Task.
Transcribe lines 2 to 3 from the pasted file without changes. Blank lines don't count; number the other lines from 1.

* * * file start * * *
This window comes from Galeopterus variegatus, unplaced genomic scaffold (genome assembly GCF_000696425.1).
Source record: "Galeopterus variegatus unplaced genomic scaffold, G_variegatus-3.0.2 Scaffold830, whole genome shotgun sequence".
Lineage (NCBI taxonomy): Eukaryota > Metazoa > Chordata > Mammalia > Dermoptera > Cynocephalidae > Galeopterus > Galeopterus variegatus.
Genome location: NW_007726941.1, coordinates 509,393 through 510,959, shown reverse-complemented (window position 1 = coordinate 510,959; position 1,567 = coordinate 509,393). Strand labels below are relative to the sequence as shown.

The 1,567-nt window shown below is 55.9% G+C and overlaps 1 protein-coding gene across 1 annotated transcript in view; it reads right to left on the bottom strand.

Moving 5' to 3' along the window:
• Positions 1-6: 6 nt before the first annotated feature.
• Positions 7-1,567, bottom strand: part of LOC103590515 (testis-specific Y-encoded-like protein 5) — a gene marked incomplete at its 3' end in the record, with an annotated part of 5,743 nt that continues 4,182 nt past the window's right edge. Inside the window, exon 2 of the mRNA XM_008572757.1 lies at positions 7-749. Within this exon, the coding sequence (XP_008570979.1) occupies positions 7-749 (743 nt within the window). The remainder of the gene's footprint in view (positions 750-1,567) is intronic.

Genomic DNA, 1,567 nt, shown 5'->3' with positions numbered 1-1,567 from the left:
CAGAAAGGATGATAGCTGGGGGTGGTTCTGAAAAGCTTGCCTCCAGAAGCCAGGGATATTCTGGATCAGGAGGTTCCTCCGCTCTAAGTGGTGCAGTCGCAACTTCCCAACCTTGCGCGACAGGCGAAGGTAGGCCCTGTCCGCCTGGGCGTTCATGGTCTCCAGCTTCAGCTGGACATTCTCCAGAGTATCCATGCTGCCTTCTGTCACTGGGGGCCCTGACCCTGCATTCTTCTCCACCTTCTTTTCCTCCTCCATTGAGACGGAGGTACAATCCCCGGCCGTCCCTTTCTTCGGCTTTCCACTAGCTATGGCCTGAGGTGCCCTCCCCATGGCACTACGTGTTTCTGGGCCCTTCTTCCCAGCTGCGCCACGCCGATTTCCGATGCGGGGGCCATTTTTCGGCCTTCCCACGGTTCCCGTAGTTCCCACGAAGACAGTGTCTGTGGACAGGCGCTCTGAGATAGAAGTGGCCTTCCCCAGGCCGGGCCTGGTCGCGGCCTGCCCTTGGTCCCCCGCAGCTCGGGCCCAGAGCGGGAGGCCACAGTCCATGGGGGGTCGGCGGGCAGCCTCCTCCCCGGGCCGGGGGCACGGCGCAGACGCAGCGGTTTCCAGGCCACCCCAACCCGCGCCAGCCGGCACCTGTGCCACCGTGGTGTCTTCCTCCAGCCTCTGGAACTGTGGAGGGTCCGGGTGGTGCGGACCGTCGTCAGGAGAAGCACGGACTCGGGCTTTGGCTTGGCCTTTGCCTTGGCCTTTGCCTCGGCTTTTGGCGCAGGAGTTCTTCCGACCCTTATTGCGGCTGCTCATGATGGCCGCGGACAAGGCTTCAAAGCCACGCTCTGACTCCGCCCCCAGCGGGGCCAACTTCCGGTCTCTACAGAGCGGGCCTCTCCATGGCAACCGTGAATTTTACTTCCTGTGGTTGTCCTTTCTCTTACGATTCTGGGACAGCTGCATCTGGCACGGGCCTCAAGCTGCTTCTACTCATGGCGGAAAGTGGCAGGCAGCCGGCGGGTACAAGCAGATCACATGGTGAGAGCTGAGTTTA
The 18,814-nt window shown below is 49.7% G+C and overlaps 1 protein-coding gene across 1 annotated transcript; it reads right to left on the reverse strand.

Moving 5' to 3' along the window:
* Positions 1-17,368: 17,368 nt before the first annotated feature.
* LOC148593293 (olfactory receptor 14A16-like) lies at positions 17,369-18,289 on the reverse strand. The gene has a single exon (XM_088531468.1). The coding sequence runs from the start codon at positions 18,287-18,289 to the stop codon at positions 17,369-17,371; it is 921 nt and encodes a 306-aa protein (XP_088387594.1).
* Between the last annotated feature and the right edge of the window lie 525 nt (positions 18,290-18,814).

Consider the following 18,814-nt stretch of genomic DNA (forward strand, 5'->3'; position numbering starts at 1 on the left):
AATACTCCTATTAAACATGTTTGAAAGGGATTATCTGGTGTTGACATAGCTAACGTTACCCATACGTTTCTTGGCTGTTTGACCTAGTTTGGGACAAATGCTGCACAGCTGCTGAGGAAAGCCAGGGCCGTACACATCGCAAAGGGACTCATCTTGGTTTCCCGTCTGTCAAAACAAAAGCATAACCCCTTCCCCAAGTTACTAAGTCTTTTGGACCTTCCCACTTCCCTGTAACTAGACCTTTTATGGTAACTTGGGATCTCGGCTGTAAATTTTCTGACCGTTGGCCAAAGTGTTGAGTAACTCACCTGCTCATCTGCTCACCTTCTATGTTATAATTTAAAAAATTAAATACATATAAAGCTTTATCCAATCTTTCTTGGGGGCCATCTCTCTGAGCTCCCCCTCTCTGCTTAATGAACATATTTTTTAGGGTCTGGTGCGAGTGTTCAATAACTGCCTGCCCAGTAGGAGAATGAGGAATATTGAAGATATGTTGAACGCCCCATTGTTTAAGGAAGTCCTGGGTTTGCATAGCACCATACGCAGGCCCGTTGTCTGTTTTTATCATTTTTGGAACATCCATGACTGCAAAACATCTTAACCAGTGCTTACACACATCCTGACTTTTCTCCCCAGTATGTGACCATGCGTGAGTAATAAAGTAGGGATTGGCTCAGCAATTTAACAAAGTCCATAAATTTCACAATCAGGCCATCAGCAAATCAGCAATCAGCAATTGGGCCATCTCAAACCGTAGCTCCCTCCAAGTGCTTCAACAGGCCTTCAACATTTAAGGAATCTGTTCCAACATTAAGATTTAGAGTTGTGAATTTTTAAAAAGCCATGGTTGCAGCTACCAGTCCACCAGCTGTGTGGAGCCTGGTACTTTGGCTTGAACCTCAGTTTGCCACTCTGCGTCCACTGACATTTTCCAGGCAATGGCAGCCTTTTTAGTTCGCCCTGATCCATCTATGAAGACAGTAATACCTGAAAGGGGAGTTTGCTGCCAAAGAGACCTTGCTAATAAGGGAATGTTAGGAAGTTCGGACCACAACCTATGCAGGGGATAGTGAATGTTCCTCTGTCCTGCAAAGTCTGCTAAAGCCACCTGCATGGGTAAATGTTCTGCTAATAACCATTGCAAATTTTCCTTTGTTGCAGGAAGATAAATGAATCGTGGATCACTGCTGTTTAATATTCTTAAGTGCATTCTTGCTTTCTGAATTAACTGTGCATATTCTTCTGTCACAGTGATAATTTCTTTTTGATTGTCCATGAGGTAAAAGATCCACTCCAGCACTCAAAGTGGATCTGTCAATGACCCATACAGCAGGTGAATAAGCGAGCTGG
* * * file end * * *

Source record: "Galeopterus variegatus unplaced genomic scaffold, G_variegatus-3.0.2 Scaffold830, whole genome shotgun sequence".
Lineage (NCBI taxonomy): Eukaryota > Metazoa > Chordata > Mammalia > Dermoptera > Cynocephalidae > Galeopterus > Galeopterus variegatus.